Senior Special Assistant to the President on Maritime Affairs, Mr. Leke Oyewole, has said malpractice is the cause of the insecurity in the maritime sector of the economy.
Oyewole stated this at a seminar organised by maritime correspondents in Lagos, to discuss ailing security challenges that affect the industry.
The meeting, which attracted stakeholders, industry giants and security agents, sought ways to eradicate the constant plaguing of the industry through activities of armed robbers, pirates and smugglers.
Speaking at the seminar tagged: ‚ÄòPreventing Terrorism and Insurgency in Nigeria‚Äôs Maritime Domain‚Äô¬† the senior presidential aide said companies operating in the nation‚Äôs waters were guilty of illegal acts which encourage violence in the maritime sector.
According to him, oil companies operating in the country often pollute the waters and neglect their host communities. To express their dissatisfaction, Oyewole said youths in the host communities attack the companies and their infrastructure in the maritime domain.
While fishing trawlers carry cash made from illegal trade on the high sea, the presidential aide alleged that tanker vessel operators engage in illegal oil trade, thereby drawing attacks from pirates.
Oyewole, however, admitted that weak maritime laws and lack of enforcement of the laws had largely contributed to the growing trend of piracy and other illegal acts in the nation‚Äôs maritime sector.
He assured listeners that government was working to create a synergy among agencies in the maritime sector and correct administrative lapses identified with a view to tackling insecurity in the nation‚Äôs waters.
He reiterated the federal government‚Äôs readiness to apply tough measures in fighting piracy, terrorism and other acts of violence in the maritime sector, including seizure of vessels involved in illegal acts and making of adequate laws.
He revealed that a bill to strengthen the fight against piracy and other illegal acts in the nation‚Äôs waters sponsored by the Nigerian Maritime Administration and Safety Agency (NIMASA) was currently before the National Assembly.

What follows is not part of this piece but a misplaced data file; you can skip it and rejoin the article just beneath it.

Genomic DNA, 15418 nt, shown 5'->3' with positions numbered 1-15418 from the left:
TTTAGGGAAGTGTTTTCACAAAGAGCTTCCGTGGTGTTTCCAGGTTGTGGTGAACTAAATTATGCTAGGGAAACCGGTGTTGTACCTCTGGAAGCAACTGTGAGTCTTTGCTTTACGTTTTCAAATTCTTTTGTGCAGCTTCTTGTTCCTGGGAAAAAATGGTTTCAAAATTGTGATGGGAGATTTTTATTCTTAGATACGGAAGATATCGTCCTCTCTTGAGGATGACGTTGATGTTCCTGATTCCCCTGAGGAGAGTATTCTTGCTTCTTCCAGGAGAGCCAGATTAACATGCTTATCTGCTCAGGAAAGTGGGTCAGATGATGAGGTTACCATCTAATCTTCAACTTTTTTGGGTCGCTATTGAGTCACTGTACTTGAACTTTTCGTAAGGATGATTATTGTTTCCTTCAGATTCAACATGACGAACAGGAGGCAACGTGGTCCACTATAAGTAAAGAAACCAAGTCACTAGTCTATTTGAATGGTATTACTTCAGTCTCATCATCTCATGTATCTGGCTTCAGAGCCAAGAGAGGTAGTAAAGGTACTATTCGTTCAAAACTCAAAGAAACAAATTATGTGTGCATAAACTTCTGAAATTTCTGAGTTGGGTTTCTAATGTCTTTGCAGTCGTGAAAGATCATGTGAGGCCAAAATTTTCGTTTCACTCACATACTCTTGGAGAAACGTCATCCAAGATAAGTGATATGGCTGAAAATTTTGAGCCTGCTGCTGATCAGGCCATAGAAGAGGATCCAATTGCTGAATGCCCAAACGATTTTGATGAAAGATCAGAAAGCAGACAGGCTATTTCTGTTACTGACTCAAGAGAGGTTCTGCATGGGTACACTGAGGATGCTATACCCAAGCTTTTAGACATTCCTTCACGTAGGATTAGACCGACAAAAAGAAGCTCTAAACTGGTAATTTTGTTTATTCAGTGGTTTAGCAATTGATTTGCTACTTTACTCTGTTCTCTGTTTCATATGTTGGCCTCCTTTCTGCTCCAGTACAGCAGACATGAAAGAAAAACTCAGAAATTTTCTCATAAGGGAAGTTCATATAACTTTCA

For his part, the President of Crisis Control Foundation, Dr. Kingsley Ezeatakwulu-Osakwe, stressed that negligence in the nation‚Äôs security framework and the unwillingness of the people to cooperate with government were responsible for the high level of insecurity in the country and the maritime sector.
‚ÄúThe citizens are so exploited, denied their rights that they become afraid of government security agencies. The increasing insecurity in Nigeria is elf-imposed and inherited by the present administration. It is clear that the present tackling methodology is not completely adequate because certain ingredients are still not added to the operational system of the entire security structure‚Äù, he said.
He scored the judiciary low on performance, insisting that it had failed to protect the citizens from oppression and injustice. Lack of justice in the country, Ezeatakwulu-Osakwe maintained, had encouraged resort to self-help and violence by the oppressed.
To adequately address insecurity in the maritime domain and the country, he called for an end to corruption, and the development of an effective judiciary and good citizen-government relationship. He also urged security agencies in the country to be proactive in their approach to tackling terrorism and insurgency.
In his own presentation, Rector of the Certified Institute of Shipping of Nigeria, Dr. Alex Okwuashi, called for imposition of life sentence for piracy and other terrorist acts in the nation‚Äôs maritime sector, while the government must also mobilise the people to actively participate in the battle against terrorists and other agents of violence.
However, the Permanent Secretary of the Ministry of Transport, Mr. Nebolisa Emodi, assured that the cooperation among the NIMASA, the Nigerian Navy, and the private sector was capable of addressing security challenges in the nation‚Äôs maritime domain.
Also speaking, Dr. Boniface Aniebonam and Eugene Nweke of the National Association of Government Approved Freight Forwarders (NAGAFF) urged action on the different laws and policy decisions taken to strengthen the nation‚Äôs maritime sector.
For his part, Mallam Isah Suwaid of the Nigerian Ports Authority (NPA) stressed that his organisation had continued to develop adequate maritime infrastructure and sponsor manpower development as a way of tackling insecurity in the maritime sector.
He, however, expressed regret that inter-agency decisions reached in the past were not properly implemented.
Earlier, president of the Maritime Correspondents‚Äô Organisation of Nigeria, Aniemu Ismail, had stressed that unless strategic steps were taken to tackle insecurity in the maritime domain, the hope of reaping the benefits of Nigeria‚Äôs maritime potential would not materialise.